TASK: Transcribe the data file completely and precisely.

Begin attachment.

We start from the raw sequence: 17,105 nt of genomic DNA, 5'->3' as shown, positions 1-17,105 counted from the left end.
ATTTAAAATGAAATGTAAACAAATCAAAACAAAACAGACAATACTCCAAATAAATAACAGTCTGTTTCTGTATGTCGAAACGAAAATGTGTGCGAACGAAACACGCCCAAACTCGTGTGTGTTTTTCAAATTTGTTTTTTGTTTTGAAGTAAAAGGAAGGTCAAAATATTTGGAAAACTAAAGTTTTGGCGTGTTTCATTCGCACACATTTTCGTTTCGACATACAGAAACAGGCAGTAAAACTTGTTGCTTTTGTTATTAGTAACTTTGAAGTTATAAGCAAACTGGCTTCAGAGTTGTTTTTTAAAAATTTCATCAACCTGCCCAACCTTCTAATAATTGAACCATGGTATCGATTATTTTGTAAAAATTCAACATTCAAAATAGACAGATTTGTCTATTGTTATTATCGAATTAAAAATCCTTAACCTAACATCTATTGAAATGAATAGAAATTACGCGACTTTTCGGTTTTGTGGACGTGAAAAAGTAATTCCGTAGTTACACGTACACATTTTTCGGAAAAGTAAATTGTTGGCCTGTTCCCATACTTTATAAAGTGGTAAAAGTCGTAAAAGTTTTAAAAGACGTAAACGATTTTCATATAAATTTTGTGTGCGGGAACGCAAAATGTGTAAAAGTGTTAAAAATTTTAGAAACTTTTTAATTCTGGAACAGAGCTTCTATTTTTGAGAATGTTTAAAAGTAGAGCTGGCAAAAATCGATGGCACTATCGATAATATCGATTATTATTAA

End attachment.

We start from the raw sequence: 17,105 nt of genomic DNA, 5'->3' as shown, positions 1-17,105 counted from the left end.
ATTTAAAATGAAATGTAAACAAATCAAAACAAAACAGACAATACTCCAAATAAATAACAGTCTGTTTCTGTATGTCGAAACGAAAATGTGTGCGAACGAAACACGCCCAAACTCGTGTGTGTTTTTCAAATTTGTTTTTTGTTTTGAAGTAAAAGGAAGGTCAAAATATTTGGAAAACTAAAGTTTTGGCGTGTTTCATTCGCACACATTTTCGTTTCGACATACAGAAACAGGCAGTAAAACTTGTTGCTTTTGTTATTAGTAACTTTGAAGTTATAAGCAAACTGGCTTCAGAGTTGTTTTTTAAAAATTTCATCAACCTGCCCAACCTTCTAATAATTGAACCATGGTATCGATTATTTTGTAAAAATTCAACATTCAAAATAGACAGATTTGTCTATTGTTATTATCGAATTAAAAATCCTTAACCTAACATCTATTGAAATGAATAGAAATTACGCGACTTTTCGGTTTTGTGGACGTGAAAAAGTAATTCCGTAGTTACACGTACACATTTTTCGGAAAAGTAAATTGTTGGCCTGTTCCCATACTTTATAAAGTGGTAAAAGTCGTAAAAGTTTTAAAAGACGTAAACGATTTTCATATAAATTTTGTGTGCGGGAACGCAAAATGTGTAAAAGTGTTAAAAATTTTAGAAACTTTTTAATTCTGGAACAGAGCTTCTATTTTTGAGAATGTTTAAAAGTAGAGCTGGCAAAAATCGATGGCACTATCGATAATATCGATTATTATTAA